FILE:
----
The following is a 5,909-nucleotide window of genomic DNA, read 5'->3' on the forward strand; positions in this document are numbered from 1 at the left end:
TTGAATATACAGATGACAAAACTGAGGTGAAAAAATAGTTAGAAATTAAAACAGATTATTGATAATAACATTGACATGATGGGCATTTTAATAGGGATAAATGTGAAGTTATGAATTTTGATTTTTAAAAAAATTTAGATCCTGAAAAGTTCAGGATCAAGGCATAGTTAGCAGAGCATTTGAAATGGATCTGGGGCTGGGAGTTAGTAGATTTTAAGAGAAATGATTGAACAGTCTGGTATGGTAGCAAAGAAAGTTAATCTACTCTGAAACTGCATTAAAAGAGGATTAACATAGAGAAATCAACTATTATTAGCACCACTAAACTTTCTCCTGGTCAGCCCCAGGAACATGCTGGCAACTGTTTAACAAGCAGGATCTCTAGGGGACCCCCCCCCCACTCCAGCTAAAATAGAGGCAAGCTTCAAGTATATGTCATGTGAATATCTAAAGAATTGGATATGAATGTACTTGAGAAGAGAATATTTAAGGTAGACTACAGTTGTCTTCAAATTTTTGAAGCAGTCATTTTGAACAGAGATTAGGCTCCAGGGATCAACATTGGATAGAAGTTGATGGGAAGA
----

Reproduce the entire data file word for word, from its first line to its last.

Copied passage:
The following is a 5,909-nucleotide window of genomic DNA, read 5'->3' on the forward strand; positions in this document are numbered from 1 at the left end:
TTGAATATACAGATGACAAAACTGAGGTGAAAAAATAGTTAGAAATTAAAACAGATTATTGATAATAACATTGACATGATGGGCATTTTAATAGGGATAAATGTGAAGTTATGAATTTTGATTTTTAAAAAAATTTAGATCCTGAAAAGTTCAGGATCAAGGCATAGTTAGCAGAGCATTTGAAATGGATCTGGGGCTGGGAGTTAGTAGATTTTAAGAGAAATGATTGAACAGTCTGGTATGGTAGCAAAGAAAGTTAATCTACTCTGAAACTGCATTAAAAGAGGATTAACATAGAGAAATCAACTATTATTAGCACCACTAAACTTTCTCCTGGTCAGCCCCAGGAACATGCTGGCAACTGTTTAACAAGCAGGATCTCTAGGGGACCCCCCCCCCACTCCAGCTAAAATAGAGGCAAGCTTCAAGTATATGTCATGTGAATATCTAAAGAATTGGATATGAATGTACTTGAGAAGAGAATATTTAAGGTAGACTACAGTTGTCTTCAAATTTTTGAAGCAGTCATTTTGAACAGAGATTAGGCTCCAGGGATCAACATTGGATAGAAGTTGATGGGAAGA